I discuss in my classes various ways personal historians can make the people in their stories more than mere names on the page. The people in your stories need to be more than simply “Grandpa Smedley” or “Aunt Eunice.” Your readers should see them as you saw them–not only how they looked, but how they talked and moved. What were their personality quirks? What made them unique? What made them important to you? It takes practice for writers to learn how to reveal this kind of information in a natural and interesting way. Beginning writers typically write what I call “all-points-bulletin” paragraphs after introducing a character–paragraphs that overwhelm the reader with details about their character’s personality and physical attributes. These kinds of paragraphs typically provide too much information at one time and really don’t SHOW what the person was like.
Looking for new approaches to help my students experiment with the way they reveal character traits in their stories, I came up with what I’ve jokingly called my “body parts” assignment. For this exercise, I asked my students to select a prominent character in their story and focus on one aspect of their body–their eyes, hands, feet, hair, voice, or heart, for example, or maybe something they wore–shoes, apron, hat, pocket watch, or hat. I then assigned them to write a paragraph or more using this “body part” or clothing article to reveal other aspects of their character’s life and personality. As an example, I showed them an early story I wrote about my Scottish grandmother, where I revealed things about her by focusing on her shoes.
And then there were my grandmother’s shoes—tiny shoes for a tiny four-foot-ten-inch lady, practical shoes for cleaning other people’s houses, walking from place to place because she had no car, walking the floor at night in the excruciating pain of kidney disease. No, I hadn’t walked in her shoes either.
My students were dubious when I gave them this assignment. (They’re adults and feel absolutely free to sneer, complain, laugh, or ignore me when I try to get them to try something new.) However, enough gave it a try and were pleased with what they created. When they read their work in class the following week, the response was so positive, other students have now tried their hand at it.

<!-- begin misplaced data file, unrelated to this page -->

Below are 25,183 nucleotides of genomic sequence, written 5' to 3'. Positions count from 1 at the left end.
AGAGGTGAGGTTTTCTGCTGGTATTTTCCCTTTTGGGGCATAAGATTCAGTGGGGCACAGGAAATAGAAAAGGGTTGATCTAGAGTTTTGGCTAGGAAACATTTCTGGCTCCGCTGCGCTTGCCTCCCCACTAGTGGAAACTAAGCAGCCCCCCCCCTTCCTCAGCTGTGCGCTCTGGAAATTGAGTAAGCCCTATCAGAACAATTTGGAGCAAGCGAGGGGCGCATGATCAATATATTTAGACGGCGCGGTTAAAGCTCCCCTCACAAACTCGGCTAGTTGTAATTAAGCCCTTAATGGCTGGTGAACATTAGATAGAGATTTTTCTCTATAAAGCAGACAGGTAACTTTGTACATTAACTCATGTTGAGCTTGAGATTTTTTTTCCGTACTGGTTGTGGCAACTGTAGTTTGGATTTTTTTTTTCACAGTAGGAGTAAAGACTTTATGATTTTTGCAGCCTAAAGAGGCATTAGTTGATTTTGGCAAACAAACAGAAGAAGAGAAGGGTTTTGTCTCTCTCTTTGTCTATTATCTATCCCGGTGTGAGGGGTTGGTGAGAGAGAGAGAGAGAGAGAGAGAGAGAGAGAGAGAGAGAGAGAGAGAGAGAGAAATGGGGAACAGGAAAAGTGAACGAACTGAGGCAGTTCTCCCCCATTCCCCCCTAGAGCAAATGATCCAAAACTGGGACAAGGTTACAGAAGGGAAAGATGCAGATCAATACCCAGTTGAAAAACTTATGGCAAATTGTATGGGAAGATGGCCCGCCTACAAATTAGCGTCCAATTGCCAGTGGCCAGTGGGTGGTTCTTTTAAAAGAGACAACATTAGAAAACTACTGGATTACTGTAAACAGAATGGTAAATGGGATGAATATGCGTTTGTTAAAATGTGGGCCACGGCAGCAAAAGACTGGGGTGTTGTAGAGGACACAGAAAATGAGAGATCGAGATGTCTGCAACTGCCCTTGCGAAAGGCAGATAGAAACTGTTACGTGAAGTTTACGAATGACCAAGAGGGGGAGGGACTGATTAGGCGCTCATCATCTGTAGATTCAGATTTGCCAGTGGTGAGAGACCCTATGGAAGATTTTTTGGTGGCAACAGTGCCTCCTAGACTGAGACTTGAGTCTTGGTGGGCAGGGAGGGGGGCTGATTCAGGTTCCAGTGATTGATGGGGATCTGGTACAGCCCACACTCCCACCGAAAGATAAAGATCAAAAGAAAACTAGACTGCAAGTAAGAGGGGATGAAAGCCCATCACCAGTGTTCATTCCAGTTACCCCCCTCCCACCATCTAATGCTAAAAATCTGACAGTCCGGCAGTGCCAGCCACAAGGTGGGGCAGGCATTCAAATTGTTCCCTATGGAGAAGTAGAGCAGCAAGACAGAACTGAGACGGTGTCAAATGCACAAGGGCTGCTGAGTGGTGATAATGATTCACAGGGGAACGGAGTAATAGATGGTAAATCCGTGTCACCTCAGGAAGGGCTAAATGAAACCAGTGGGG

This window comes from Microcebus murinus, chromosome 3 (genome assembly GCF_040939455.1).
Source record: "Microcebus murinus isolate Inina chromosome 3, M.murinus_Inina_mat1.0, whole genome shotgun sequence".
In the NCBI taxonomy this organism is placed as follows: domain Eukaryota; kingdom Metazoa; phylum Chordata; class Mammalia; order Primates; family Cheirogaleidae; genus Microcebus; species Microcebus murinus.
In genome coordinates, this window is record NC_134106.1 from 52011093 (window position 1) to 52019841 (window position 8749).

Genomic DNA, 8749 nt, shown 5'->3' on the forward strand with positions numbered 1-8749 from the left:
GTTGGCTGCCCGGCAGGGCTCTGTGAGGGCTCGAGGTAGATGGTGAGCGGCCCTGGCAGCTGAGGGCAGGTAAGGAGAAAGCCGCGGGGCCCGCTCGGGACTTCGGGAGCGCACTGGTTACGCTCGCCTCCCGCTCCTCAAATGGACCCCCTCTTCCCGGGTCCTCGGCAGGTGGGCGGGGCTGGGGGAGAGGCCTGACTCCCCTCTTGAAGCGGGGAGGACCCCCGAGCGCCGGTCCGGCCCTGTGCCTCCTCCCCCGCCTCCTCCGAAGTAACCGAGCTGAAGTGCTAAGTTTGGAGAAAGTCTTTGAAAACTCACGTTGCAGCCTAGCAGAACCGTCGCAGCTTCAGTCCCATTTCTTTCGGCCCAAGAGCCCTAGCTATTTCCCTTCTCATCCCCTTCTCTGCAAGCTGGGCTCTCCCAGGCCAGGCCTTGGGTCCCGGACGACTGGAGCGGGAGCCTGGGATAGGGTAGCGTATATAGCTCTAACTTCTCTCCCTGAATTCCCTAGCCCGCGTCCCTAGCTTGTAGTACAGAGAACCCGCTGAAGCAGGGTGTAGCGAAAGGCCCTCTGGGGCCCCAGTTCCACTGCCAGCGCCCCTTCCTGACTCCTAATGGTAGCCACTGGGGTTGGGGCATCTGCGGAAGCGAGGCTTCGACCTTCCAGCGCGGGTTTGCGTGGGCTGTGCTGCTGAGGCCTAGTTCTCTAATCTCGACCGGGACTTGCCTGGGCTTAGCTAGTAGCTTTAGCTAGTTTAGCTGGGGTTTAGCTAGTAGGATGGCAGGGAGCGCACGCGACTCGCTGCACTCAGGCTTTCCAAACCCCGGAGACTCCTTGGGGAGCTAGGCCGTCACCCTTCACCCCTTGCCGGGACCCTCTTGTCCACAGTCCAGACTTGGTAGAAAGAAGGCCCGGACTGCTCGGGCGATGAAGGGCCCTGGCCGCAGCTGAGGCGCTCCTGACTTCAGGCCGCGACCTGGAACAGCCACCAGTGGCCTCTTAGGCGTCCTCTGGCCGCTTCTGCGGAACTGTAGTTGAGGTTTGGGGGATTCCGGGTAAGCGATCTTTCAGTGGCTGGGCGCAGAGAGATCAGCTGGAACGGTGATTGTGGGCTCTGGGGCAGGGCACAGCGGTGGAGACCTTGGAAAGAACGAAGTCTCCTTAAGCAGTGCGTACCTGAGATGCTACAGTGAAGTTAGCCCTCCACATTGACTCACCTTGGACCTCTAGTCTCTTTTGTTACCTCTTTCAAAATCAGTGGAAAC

Here’s what some of my students wrote for this assignment:
Saturday morning, mother’s hands are white with flour. Long graceful fingers hold two old silverplated dinner knives. Palms are bent around the handles making deft criss-crosses in the greasy Snowdrift lump. Tiny pebbles appear in the flour. Her arms and hands are pale, graceful, beautiful, and purposeful, like a pianist bent over a piano. She hums an indecipherable tune as the pebbles become smaller and the flour disappears in the Snowdrift. When she deems the pieces small enough, she wipes her floury hands on a towel. The red polish on her fingernails appears like stains on the manicured oval nails.—Pat Milligan
Mama’s hands–long fingers with beautifully filed and shaped nails—would have been perfect for a pianist. Instead they had helped care for her 12 siblings, picked cotton under the hot Georgia sun, milked cows, killed chickens, grew and cultivated a victory vegetable garden, worked on the assembly line at Detroit’s Hudson Motors, cradled me as a nursing baby, used her green thumb to raise beautiful flowers, fried chicken dinners, gently cared for Daddy during his last days, and sat quietly rubbing the feet of her grandchildren and finally her great-grand-daughter while in a twilight zone-like coma in her final days at a nursing home.–Elsie Hale
I’ve always wished I had inherited Mother’s slender, graceful hands instead of Dad’s square, blunt ones. Maybe then I wouldn’t have been such a disappointment to her in my attempts at the piano. Mother’s fingers were made to play the piano, long, slender, and yet strong. They flew over the piano keys, hitting each note with a firm sure rhythm. She was a sensational piano plaer. Alas, I was terrible.